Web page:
Ellsworth was down by a handful of points with seconds remaining in the first round of the 2005 BRAC when Senators John Thune and Tim Johnson combined for a buzzer beater, sending South Dakota’s major military base into overtime.
At least for the moment, the region had dodged a crippling economic disaster. The worrisome implications, however, were clear.
Sen. Majority Leader Tom Daschle had worked behind the scenes during much of the 1990s to keep Ellsworth off the initial BRAC (Base Realignment And Closure Commission) lists that followed the end of the Cold War.
By 2005, Ellsworth was clearly vulnerable. Without a drastic turnaround, future BRAC rounds would continue targeting Ellsworth, and a bomb would ultimately land. Schools, housing, Main Street and others would struggle for decades in the shadows of a mothballed government installation.
South Dakota and regional leaders spent little time hand-wringing. They teamed up to rebuild the Ellsworth program, plug its holes and expand nearby training facilities. Then-Governor Mike Rounds sprung into action and created the South Dakota Ellsworth Development Authority.
Ten years after Ellsworth narrowly survived its close call — led by Sen. John Thune — the Air Force expanded its nearby Powder River Training Complex to 35,000-square miles, making it the largest training airspace in the continental United States.
Largely because Ellsworth sits on Powder River’s doorstep, the Air Force announced last year the base would be one of three to receive the new B-21 Raider, the next-generation stealth, long-range, nuclear capable, heavy bomber.
Securing the new stealth bomber meant the addition of nuclear weapons storage facilities, hangars and housing, more good jobs and longtime security for the base. Ellsworth, which first opened as Rapid City Army Air Base in 1942, would easily greet a second century of military service.
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Rapid City had reached the Final Four — actually three — Dyess, Texas, and Whiteman, Missouri, the other B1-B bases, were still in the mix for B-21 pre-eminence.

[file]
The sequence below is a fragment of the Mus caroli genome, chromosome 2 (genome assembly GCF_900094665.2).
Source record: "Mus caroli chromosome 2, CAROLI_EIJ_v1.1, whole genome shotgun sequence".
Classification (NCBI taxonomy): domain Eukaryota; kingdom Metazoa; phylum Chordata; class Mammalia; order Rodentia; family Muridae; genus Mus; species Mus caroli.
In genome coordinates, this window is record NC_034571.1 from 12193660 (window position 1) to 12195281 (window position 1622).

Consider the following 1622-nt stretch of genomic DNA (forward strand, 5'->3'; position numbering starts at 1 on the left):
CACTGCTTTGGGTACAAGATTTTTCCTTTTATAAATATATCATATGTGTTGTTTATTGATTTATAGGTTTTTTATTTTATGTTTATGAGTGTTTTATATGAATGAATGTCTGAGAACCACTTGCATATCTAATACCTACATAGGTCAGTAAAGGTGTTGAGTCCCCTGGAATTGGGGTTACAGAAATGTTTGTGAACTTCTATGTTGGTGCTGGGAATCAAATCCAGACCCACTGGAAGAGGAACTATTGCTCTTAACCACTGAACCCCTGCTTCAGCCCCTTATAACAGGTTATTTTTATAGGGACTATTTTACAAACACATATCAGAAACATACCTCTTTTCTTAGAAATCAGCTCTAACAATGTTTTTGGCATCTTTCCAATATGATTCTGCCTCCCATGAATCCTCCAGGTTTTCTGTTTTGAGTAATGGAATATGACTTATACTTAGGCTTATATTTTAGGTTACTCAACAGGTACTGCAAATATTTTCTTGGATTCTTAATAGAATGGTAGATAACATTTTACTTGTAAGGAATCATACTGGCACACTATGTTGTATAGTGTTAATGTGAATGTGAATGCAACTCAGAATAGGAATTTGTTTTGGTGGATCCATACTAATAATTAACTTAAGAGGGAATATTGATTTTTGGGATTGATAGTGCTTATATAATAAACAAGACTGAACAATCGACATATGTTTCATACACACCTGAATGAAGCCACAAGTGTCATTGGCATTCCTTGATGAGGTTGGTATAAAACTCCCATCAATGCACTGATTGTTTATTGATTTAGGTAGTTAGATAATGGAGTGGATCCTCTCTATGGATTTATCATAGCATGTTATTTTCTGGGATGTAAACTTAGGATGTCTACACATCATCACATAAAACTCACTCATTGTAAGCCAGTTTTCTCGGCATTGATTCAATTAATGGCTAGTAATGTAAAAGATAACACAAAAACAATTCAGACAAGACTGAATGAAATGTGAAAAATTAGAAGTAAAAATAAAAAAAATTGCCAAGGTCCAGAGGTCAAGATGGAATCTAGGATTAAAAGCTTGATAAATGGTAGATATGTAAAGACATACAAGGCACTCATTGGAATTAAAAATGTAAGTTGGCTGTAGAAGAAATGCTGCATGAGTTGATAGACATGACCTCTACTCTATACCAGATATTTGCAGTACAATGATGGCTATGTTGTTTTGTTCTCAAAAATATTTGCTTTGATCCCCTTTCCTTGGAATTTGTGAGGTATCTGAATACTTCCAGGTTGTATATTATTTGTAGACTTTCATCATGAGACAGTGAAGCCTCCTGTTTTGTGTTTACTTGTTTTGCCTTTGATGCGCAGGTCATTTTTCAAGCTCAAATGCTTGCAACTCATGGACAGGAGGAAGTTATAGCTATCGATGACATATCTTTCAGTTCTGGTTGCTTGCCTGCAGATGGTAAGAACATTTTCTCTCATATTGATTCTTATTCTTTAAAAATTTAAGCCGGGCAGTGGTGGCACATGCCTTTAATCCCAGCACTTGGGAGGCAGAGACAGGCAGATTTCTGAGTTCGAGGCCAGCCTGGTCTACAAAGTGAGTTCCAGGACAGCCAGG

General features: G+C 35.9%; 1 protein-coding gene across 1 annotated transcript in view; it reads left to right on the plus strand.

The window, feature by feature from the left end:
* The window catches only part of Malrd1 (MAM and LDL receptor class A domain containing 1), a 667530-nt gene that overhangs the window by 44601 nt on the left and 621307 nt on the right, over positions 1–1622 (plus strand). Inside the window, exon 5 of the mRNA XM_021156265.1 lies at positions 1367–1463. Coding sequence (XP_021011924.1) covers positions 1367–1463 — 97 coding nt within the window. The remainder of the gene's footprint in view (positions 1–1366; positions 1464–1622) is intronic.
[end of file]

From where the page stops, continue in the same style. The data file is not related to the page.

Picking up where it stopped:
Wednesday, the Air Force named Ellsworth the winner of both the first planes and the B-21 training facility. Dyess was named home to the B-21 test squadron and weapons training site. Somebody had to be runner up.
To be first in line for the bomber named after the Doolittle Raiders of World War II is a big honor, but securing the B-21 training facility sweetens the successes of recent years. The training facility will bring even more airmen and entice additional good civilian jobs. It further ensures Ellsworth will be roaring when Rapid City’s census tops 100,000 and accelerates toward 150,000.
Initial base construction for the B-21 will start in 2021. The plane — valued at well upward of a half billion dollars each — is already well into development. The first bombers to roll off the Northrop Grumman factory floor should begin taking their place alongside Ellsworth’s B1-Bs in 2025. Production will then ramp up to complete the initial order of 100 planes over roughly the next decade. Eventually, the B-21 will replace other Air Force heavy bombers, including the B1-Bs.
Frankly, Rapid City needed this break, which will help make this potential jewel city on the edge of the Black Hills into a diamond worthy of its natural setting.
Many deserve thanks. We offer a hearty well done for the bipartisan efforts of Senators Thune, Daschle, Johnson and Mike Rounds. Thanks are also due to Air Force Secretary Heather Wilson, former president of South Dakota School of Mines & Technology. Additional thanks are due to state government and to the Ellsworth Development Authority, which has worked to make sure land around the Ellsworth flight path is clear of housing and other incompatible uses.
Lastly, thanks are due to the people of Rapid City and Box Elder, who made Ellsworth the preferred location of Air Force B1-B personnel because of the quality of life offered here and the great community support. Take a bow.